Description: In 1986 Margaret Humphreys, a Nottingham social worker, investigated the case of a woman who claimed that, at the age of four, she had been put on a boat to Australia by the British government. Margaret Humphreys soon discovered that as many as 150,000 children had in fact been deported from children’s homes in Britian and shipped off to a “new life” in distant parts of the Empire—the last as recently as 1967. For numerous children it was to be a life of horrendous physical and sexual abuse in institutions in Western Australia and elsewhere. Margaret Humphreys reveals how she gradually unravelled this shocking secret, how she became drawn into the lives of some of these innocent and unwilling exiles, and how it became her mission to reunite them with their families.

The woman whose claim that she was exported at 4 year’s old, started off Humphrey’s investigation.

The Trailer

Margaret Humphreys

Constructing Bindoon


The song from the film: Cat Stevens ‘Wild World’

‘Bindoon and I’ll slip you one’ seems to have been the Roman Catholic nose tap between the Brothers. UGH!

I can’t comment on the book or the writing style but I can tell you that this horror story has sickened me to the core.

24th Feb 2010, Gordon Brown Apologises for the abuse of children transported thousands of miles from home.

The Furies by Aeschylus

bookshelves: currently-reading, classic, families, betrayal, fradio, greece, legal-courtcase, lifestyles-deathstyles, lit-richer, mythology, play-dramatisation, published-458bc, radio-3, revenge, winter-20132014

Recommended for: BBC Radio Listeners

 

R3 A new version by Rebecca Lenkiewicz of The Furies, the last play in Aeschylus’s trilogy.

BBC description: The Oresteia: The Furies By Aeschylus. A new version by Rebecca Lenkiewicz

The final play in Aeschylus’ classic trilogy about murder, revenge and justice. Orestes has avenged his father Agamemnon by murdering his killer, his own mother Clytemnestra. Now the Furies, deities of revenge, are on his trail and baying for blood. Can the young gods Apollo and Athena stop this cycle of revenge?

BBC Concert Orchestra Percussionists: Alasdair Malloy, Stephen Webberley and Stephen Whibley Sound design: Colin Guthrie.

To halt the blood feud spreading to yet another generation we are introduced to the emergence of the first homicide court.

Regeneration by Pat Barker

bookshelves: film-only, wwi, published-1991, mental-health, tbr-busting-2014, winter-20132014

Recommended to ☯Bettie☯ by: Brazilliant Laura
Read from November 20, 2011 to January 30, 2014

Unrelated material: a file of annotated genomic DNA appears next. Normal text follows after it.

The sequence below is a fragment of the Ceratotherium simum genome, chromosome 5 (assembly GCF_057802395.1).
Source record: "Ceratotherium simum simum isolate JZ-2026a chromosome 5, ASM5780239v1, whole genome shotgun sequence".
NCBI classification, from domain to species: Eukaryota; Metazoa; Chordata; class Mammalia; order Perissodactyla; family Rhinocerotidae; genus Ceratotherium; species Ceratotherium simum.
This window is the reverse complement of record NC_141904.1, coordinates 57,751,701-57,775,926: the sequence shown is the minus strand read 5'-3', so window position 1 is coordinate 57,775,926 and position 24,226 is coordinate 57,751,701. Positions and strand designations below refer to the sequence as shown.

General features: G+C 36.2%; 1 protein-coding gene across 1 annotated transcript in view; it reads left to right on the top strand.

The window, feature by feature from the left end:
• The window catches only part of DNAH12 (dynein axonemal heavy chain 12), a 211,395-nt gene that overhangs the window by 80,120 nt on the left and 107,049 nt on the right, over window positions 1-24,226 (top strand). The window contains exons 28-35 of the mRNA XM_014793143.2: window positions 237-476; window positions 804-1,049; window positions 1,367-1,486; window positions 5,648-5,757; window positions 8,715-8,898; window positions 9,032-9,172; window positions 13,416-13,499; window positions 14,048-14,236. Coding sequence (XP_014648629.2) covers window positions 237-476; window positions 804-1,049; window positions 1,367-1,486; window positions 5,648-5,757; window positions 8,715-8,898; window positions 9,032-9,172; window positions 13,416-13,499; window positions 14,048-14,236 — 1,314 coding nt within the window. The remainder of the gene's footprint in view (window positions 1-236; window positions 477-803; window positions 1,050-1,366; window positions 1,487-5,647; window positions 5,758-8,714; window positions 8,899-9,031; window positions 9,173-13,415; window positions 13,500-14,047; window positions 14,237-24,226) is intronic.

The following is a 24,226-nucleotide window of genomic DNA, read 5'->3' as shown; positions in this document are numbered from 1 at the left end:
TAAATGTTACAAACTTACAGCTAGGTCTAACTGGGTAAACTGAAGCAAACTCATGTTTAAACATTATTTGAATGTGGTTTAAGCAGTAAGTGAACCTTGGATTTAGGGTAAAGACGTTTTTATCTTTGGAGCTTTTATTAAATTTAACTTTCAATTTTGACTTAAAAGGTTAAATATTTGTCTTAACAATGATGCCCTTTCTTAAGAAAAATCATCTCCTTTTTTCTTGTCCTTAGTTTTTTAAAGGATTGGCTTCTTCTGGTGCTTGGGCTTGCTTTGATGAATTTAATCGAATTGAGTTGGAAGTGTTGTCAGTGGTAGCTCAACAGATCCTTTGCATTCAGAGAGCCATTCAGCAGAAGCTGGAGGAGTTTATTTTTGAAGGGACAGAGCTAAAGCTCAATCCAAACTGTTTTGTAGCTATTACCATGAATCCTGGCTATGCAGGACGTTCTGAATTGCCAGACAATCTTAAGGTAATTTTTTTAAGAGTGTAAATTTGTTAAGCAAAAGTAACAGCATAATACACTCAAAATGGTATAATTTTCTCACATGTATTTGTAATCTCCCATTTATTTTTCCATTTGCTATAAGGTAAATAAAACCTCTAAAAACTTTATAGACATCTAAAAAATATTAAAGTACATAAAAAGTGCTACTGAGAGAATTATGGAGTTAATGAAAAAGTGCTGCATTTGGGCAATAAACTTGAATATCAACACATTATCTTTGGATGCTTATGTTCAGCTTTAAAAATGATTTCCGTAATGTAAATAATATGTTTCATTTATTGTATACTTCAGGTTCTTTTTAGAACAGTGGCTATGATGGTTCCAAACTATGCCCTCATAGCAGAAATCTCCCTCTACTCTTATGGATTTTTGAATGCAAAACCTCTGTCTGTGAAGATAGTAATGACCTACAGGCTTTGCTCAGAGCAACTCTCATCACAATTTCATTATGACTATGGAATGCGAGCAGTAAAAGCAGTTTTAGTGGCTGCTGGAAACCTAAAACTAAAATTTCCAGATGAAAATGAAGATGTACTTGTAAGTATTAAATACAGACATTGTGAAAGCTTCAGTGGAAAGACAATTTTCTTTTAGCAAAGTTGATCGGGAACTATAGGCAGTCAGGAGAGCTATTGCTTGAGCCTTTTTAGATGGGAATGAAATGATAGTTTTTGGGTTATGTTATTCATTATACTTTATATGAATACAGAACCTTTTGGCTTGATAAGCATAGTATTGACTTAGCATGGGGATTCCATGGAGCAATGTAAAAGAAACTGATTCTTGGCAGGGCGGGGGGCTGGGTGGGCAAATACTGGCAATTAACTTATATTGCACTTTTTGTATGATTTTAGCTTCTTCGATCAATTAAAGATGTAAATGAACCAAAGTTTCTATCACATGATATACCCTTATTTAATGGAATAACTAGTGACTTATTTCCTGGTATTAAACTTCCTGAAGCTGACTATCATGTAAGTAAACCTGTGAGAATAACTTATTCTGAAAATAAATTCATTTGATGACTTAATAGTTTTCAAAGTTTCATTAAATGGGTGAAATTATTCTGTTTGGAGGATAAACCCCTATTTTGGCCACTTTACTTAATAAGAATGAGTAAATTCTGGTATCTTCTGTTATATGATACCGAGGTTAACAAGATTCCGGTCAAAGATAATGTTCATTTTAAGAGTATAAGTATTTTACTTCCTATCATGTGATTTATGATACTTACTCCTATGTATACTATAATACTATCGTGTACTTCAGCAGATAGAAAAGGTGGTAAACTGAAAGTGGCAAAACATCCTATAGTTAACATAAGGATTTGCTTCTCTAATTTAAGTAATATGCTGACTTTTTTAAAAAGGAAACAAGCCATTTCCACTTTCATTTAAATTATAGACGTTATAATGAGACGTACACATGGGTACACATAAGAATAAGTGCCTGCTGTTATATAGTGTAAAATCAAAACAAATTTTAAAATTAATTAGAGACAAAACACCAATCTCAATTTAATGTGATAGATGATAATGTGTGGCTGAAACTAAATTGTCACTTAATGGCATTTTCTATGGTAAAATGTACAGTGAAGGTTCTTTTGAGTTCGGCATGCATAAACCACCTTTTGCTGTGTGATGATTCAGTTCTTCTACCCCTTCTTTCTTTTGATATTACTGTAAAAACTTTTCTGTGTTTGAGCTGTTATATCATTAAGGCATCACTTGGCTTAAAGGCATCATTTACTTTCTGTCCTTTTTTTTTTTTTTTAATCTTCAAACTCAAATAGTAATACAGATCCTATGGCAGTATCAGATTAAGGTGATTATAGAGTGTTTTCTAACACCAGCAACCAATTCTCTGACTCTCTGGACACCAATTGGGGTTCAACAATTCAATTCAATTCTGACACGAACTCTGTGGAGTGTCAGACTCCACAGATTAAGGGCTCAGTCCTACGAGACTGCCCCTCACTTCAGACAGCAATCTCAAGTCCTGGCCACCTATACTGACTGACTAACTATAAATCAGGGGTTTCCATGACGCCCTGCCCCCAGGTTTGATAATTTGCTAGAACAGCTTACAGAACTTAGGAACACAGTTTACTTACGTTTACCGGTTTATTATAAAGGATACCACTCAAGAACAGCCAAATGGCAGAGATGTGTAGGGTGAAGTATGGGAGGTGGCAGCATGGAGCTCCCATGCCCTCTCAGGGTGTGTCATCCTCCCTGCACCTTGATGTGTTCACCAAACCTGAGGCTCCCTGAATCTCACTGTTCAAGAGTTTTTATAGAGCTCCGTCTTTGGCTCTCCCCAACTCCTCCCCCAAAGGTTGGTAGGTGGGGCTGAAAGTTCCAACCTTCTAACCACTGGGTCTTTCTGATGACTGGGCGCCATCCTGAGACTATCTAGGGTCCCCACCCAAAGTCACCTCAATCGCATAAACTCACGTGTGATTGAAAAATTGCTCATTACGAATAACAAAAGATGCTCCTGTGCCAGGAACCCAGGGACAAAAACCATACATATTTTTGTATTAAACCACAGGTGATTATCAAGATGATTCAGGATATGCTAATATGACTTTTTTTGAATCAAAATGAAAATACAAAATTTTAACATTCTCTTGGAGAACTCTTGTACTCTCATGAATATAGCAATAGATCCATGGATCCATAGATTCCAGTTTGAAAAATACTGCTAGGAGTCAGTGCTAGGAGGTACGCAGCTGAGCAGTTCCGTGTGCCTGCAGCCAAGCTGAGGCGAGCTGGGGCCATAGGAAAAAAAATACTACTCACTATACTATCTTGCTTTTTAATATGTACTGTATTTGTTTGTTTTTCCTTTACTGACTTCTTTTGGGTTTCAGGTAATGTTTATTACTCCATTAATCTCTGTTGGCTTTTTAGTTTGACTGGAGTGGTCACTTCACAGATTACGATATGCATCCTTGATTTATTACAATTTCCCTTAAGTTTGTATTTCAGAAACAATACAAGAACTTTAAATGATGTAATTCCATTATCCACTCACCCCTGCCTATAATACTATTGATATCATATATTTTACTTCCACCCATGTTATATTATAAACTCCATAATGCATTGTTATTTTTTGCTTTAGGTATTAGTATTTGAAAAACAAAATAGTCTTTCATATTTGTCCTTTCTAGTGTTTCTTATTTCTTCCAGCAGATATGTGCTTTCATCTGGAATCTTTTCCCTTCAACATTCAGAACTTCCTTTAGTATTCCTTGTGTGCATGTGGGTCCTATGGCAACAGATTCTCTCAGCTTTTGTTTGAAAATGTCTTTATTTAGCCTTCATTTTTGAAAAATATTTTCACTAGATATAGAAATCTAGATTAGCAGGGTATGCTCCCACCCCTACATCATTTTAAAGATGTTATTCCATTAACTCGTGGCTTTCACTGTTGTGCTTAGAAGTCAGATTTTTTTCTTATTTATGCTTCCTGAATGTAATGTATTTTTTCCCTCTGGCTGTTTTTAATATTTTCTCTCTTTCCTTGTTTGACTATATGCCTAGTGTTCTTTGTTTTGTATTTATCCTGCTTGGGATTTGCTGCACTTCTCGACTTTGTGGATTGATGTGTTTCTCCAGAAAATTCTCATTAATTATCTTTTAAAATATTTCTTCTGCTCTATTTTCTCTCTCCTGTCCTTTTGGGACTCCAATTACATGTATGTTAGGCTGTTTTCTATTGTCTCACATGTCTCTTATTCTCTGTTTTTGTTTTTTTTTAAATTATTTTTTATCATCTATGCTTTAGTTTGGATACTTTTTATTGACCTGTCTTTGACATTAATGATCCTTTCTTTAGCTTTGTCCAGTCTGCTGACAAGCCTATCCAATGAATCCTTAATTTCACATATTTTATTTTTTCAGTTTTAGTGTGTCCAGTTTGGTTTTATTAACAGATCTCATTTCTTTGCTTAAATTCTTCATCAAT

Description: Regeneration, one in Pat Barker’s series of novels confronting the psychological effects of World War I, focuses on treatment methods during the war and the story of a decorated English officer sent to a military hospital after publicly declaring he will no longer fight. Yet the novel is much more. Written in sparse prose that is shockingly clear — the descriptions of electronic treatments are particularly harrowing — it combines real-life characters and events with fictional ones in a work that examines the insanity of war like no other. Barker also weaves in issues of class and politics in this compactly powerful book.

Staff and patients outside Craiglockhart hospital in March 1917

Did you see this recent news item

Dougray Scott … Capt. Robert Graves
Stuart Bunce … 2nd Lt. Wilfred Owen
James Wilby … 2nd Lt. Siegfried Sassoon
Jonathan Pryce … Capt. William Rivers

Suicide In The Trenches

I knew a simple soldier boy
Who grinned at life in empty joy,
Slept soundly through the lonesome dark,
And whistled early with the lark.

In winter trenches, cowed and glum,
With crumps and lice and lack of rum,
He put a bullet through his brain.
No one spoke of him again.

You smug-faced crowds with kindling eye
Who cheer when soldier lads march by,
Sneak home and pray you’ll never know
The hell where youth and laughter go.

© Siegfried Sassoon

ARMISTICE DAY, 1918 by ROBERT GRAVES

What’s all this hubbub and yelling, Commotion and scamper of feet, With ear-splitting clatter of kettles and cans, Wild laughter down Mafeking Street?

O, those are the kids whom we fought for (You might think they’d been scoffing our rum) With flags that they waved when we marched off to war In the rapture of bugle and drum.

Now they’ll hang Kaiser Bill from a lamp-post, Von Tirpitz they’ll hang from a tree…. We’ve been promised a ‘Land Fit for Heroes’— What heroes we heroes must be!

And the guns that we took from the Fritzes,
That we paid for with rivers of blood,
Look, they’re hauling them down to Old Battersea Bridge
Where they’ll topple them, souse, in the mud!

But there’s old men and women in corners
With tears falling fast on their cheeks,
There’s the armless and legless and sightless
— It’s seldom that one of them speaks.

And there’s flappers gone drunk and indecent
Their skirts kilted up to the thigh,
The constables lifting no hand in reproof
And the chaplain averting his eye….

When the days of rejoicing are over,
When the flags are stowed safely away,
They will dream of another wild ‘War to End Wars’
And another wild Armistice day.

But the boys who were killed in the trenches,
Who fought with no rage and no rant,
We left them stretched out on their pallets of mud
Low down with the worm and the ant.

Robert Graves

ANTHEM FOR DOOMED YOUTH by WILFRED OWEN

What passing-bells for these who die as cattle?
—Only the monstrous anger of the guns.
Only the stuttering rifles’ rapid rattle
Can patter out their hasty orisons.
No mockeries now for them; no prayers nor bells;
Nor any voice of mourning save the choirs,
— The shrill, demented choirs of wailing shells;
And bugles calling for them from sad shires.

What candles may be held to speed them all?
Not in the hands of boys but in their eyes
Shall shine the holy glimmers of goodbyes.
The pallor of girls’ brows shall be their pall;
Their flowers the tenderness of patient minds,
And each slow dusk a drawing-down of blinds.

Extremely powerful anti-war message in this biography of mental care at Craiglockhart Hospital, Edinburgh, where some scenes were just too much to bear.